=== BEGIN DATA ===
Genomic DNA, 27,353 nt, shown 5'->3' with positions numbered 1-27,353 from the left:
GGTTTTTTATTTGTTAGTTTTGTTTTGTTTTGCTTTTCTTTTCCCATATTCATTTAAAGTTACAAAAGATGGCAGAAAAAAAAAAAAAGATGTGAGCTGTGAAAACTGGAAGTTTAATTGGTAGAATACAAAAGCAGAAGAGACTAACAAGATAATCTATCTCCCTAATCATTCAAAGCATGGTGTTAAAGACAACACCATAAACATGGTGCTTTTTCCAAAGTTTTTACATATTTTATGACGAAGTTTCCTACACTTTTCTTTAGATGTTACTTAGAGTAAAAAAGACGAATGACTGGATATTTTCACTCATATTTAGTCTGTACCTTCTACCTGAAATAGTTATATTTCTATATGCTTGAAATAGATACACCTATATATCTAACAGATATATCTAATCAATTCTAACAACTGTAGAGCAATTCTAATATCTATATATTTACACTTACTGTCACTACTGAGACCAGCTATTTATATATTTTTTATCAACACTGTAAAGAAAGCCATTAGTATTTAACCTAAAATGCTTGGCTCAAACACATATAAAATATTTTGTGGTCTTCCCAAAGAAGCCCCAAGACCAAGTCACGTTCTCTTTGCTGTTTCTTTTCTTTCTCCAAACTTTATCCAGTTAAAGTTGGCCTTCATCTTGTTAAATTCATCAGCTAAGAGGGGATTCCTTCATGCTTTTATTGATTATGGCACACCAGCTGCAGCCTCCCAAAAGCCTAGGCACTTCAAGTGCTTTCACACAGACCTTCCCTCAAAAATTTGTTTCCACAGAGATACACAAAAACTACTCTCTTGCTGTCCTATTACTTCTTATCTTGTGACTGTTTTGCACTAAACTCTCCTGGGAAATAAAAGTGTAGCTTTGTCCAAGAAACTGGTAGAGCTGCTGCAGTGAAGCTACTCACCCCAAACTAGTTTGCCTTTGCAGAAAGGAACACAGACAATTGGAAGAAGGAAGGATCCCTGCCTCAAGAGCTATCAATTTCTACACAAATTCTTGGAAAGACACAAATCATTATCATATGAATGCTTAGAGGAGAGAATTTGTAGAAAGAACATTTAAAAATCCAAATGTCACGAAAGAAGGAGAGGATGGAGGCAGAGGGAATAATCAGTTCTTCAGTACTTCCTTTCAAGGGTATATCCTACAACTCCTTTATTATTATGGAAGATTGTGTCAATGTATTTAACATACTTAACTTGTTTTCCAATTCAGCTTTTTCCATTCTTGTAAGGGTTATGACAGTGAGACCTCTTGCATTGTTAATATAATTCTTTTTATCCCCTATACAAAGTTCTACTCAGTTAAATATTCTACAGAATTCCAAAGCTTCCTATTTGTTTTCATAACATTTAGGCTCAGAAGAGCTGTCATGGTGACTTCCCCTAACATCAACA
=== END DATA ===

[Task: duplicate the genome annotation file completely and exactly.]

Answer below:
Genomic DNA, 27,353 nt, shown 5'->3' with positions numbered 1-27,353 from the left:
GGTTTTTTATTTGTTAGTTTTGTTTTGTTTTGCTTTTCTTTTCCCATATTCATTTAAAGTTACAAAAGATGGCAGAAAAAAAAAAAAAGATGTGAGCTGTGAAAACTGGAAGTTTAATTGGTAGAATACAAAAGCAGAAGAGACTAACAAGATAATCTATCTCCCTAATCATTCAAAGCATGGTGTTAAAGACAACACCATAAACATGGTGCTTTTTCCAAAGTTTTTACATATTTTATGACGAAGTTTCCTACACTTTTCTTTAGATGTTACTTAGAGTAAAAAAGACGAATGACTGGATATTTTCACTCATATTTAGTCTGTACCTTCTACCTGAAATAGTTATATTTCTATATGCTTGAAATAGATACACCTATATATCTAACAGATATATCTAATCAATTCTAACAACTGTAGAGCAATTCTAATATCTATATATTTACACTTACTGTCACTACTGAGACCAGCTATTTATATATTTTTTATCAACACTGTAAAGAAAGCCATTAGTATTTAACCTAAAATGCTTGGCTCAAACACATATAAAATATTTTGTGGTCTTCCCAAAGAAGCCCCAAGACCAAGTCACGTTCTCTTTGCTGTTTCTTTTCTTTCTCCAAACTTTATCCAGTTAAAGTTGGCCTTCATCTTGTTAAATTCATCAGCTAAGAGGGGATTCCTTCATGCTTTTATTGATTATGGCACACCAGCTGCAGCCTCCCAAAAGCCTAGGCACTTCAAGTGCTTTCACACAGACCTTCCCTCAAAAATTTGTTTCCACAGAGATACACAAAAACTACTCTCTTGCTGTCCTATTACTTCTTATCTTGTGACTGTTTTGCACTAAACTCTCCTGGGAAATAAAAGTGTAGCTTTGTCCAAGAAACTGGTAGAGCTGCTGCAGTGAAGCTACTCACCCCAAACTAGTTTGCCTTTGCAGAAAGGAACACAGACAATTGGAAGAAGGAAGGATCCCTGCCTCAAGAGCTATCAATTTCTACACAAATTCTTGGAAAGACACAAATCATTATCATATGAATGCTTAGAGGAGAGAATTTGTAGAAAGAACATTTAAAAATCCAAATGTCACGAAAGAAGGAGAGGATGGAGGCAGAGGGAATAATCAGTTCTTCAGTACTTCCTTTCAAGGGTATATCCTACAACTCCTTTATTATTATGGAAGATTGTGTCAATGTATTTAACATACTTAACTTGTTTTCCAATTCAGCTTTTTCCATTCTTGTAAGGGTTATGACAGTGAGACCTCTTGCATTGTTAATATAATTCTTTTTATCCCCTATACAAAGTTCTACTCAGTTAAATATTCTACAGAATTCCAAAGCTTCCTATTTGTTTTCATAACATTTAGGCTCAGAAGAGCTGTCATGGTGACTTCCCCTAACATCAACA